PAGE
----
Backed by Big Brands, Facebook Is Taking On Slack in the Workplace Communication Space

Plus, it's a nonadvertising revenue stream

After 18 months of tests with businesses like Weber Shandwick, Facebook has opened Facebook Workplace—formerly known as Facebook for Work—to all organizations.

In a blog post, Facebook said 1,000 businesses are now on board with the tool that turns the social platform into a business-communication hub, as Slack and others try to shake up office communication. To differentiate itself, Facebook said big brands like Starbucks, Danone and Booking.com use Workplace, and 100,000 groups have been added. It's also rolling out a program called Workplace Partner Program that gives companies including Deloitte, Edelman, TBWA Worldwide and Weber Shandwick the keys to helping set up clients' and companies' offices with Facebook Workplace.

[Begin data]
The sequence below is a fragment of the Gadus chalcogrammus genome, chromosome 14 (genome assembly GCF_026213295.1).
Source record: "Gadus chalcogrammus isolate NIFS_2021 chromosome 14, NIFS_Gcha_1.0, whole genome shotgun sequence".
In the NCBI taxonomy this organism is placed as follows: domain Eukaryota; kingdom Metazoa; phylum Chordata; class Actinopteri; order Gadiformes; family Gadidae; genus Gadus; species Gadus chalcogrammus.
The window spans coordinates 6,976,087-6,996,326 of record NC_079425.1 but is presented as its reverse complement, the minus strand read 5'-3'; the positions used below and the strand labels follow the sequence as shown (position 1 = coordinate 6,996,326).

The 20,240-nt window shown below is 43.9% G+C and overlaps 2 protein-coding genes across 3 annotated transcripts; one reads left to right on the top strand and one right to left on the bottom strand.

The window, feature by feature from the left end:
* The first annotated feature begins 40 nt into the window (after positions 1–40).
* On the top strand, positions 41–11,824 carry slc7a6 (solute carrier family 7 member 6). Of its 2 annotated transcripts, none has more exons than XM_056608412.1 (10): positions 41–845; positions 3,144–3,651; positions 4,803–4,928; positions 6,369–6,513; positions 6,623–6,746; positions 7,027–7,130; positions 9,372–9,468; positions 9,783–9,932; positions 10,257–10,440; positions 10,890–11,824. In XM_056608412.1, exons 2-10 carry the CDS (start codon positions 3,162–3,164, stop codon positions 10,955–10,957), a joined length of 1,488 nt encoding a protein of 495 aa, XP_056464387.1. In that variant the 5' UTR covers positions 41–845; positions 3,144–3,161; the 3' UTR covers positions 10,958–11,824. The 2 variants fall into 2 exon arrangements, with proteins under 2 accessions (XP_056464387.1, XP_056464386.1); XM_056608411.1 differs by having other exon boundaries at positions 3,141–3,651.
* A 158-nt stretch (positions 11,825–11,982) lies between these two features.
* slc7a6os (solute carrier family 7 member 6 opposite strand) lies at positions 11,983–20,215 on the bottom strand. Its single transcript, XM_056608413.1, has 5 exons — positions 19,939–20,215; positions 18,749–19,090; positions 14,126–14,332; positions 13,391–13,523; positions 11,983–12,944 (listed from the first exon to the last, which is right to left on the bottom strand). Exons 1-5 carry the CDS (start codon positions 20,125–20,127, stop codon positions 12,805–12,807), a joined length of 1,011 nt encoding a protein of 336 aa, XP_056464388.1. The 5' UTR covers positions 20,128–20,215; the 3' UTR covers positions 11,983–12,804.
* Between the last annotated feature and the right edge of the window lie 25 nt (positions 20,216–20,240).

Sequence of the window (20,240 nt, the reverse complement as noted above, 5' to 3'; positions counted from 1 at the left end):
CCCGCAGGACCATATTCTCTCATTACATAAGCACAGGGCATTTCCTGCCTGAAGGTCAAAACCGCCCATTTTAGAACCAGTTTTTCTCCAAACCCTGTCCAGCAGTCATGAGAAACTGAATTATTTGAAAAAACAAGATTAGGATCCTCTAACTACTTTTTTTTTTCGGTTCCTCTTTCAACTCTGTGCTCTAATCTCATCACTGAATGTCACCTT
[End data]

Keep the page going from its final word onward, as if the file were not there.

Another differentiator: Unlike Slack, Facebook Workplace is built using the huge platform as a base, meaning employees can use things like live video, reactions and search, and see the site's trending posts all in one place, at work. While Slack has effectively reduced email for companies, it isn't positioned to be such a one-stop shop.

Facebook's business tool comes with a few work-only features, too. A dashboard, for example, pulls in analytics and IT systems. There's also multicompany groups feature that lets businesses chat with other companies, although Facebook didn't say exactly how that would work when it launches in the coming weeks.

Facebook Workplace represents a significant way the social platform can make money from fees instead of advertising. It comes with a three-month free trial after which companies will be charged $3 per person for the first 1,000 users, $2 for up to 10,000 users and $1 each for offices with more than 10,000 employees. The prices are based on monthly active users, requiring staff to use the software at least once a month. To compare, Slack charges businesses $8 to $15 depending on the plan.